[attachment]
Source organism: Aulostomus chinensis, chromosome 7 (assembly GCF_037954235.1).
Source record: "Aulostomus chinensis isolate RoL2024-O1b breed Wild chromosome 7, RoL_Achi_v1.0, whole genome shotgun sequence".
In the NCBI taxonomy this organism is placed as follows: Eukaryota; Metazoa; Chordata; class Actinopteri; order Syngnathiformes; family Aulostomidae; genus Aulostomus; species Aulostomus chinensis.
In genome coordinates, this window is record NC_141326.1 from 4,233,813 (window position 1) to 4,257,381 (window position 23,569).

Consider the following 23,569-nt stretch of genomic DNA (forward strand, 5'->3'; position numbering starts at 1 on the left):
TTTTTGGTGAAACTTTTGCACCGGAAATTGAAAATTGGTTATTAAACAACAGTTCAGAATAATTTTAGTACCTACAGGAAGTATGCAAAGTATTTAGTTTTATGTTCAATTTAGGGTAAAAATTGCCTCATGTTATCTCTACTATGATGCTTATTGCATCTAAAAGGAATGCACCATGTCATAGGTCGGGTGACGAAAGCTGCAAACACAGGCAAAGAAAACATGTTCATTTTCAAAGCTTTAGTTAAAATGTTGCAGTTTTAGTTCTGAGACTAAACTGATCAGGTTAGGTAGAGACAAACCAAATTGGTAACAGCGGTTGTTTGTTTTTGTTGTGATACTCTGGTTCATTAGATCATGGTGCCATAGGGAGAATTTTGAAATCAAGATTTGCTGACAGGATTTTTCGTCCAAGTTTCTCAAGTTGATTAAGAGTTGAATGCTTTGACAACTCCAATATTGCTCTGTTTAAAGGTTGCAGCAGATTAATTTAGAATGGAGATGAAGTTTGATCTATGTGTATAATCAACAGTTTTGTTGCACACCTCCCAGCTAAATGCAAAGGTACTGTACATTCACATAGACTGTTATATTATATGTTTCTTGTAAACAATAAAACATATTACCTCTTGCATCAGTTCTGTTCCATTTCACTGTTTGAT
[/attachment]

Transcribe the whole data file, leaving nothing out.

Source organism: Aulostomus chinensis, chromosome 7 (assembly GCF_037954235.1).
Source record: "Aulostomus chinensis isolate RoL2024-O1b breed Wild chromosome 7, RoL_Achi_v1.0, whole genome shotgun sequence".
In the NCBI taxonomy this organism is placed as follows: Eukaryota; Metazoa; Chordata; class Actinopteri; order Syngnathiformes; family Aulostomidae; genus Aulostomus; species Aulostomus chinensis.
In genome coordinates, this window is record NC_141326.1 from 4,233,813 (window position 1) to 4,257,381 (window position 23,569).

Consider the following 23,569-nt stretch of genomic DNA (forward strand, 5'->3'; position numbering starts at 1 on the left):
TTTTTGGTGAAACTTTTGCACCGGAAATTGAAAATTGGTTATTAAACAACAGTTCAGAATAATTTTAGTACCTACAGGAAGTATGCAAAGTATTTAGTTTTATGTTCAATTTAGGGTAAAAATTGCCTCATGTTATCTCTACTATGATGCTTATTGCATCTAAAAGGAATGCACCATGTCATAGGTCGGGTGACGAAAGCTGCAAACACAGGCAAAGAAAACATGTTCATTTTCAAAGCTTTAGTTAAAATGTTGCAGTTTTAGTTCTGAGACTAAACTGATCAGGTTAGGTAGAGACAAACCAAATTGGTAACAGCGGTTGTTTGTTTTTGTTGTGATACTCTGGTTCATTAGATCATGGTGCCATAGGGAGAATTTTGAAATCAAGATTTGCTGACAGGATTTTTCGTCCAAGTTTCTCAAGTTGATTAAGAGTTGAATGCTTTGACAACTCCAATATTGCTCTGTTTAAAGGTTGCAGCAGATTAATTTAGAATGGAGATGAAGTTTGATCTATGTGTATAATCAACAGTTTTGTTGCACACCTCCCAGCTAAATGCAAAGGTACTGTACATTCACATAGACTGTTATATTATATGTTTCTTGTAAACAATAAAACATATTACCTCTTGCATCAGTTCTGTTCCATTTCACTGTTTGAT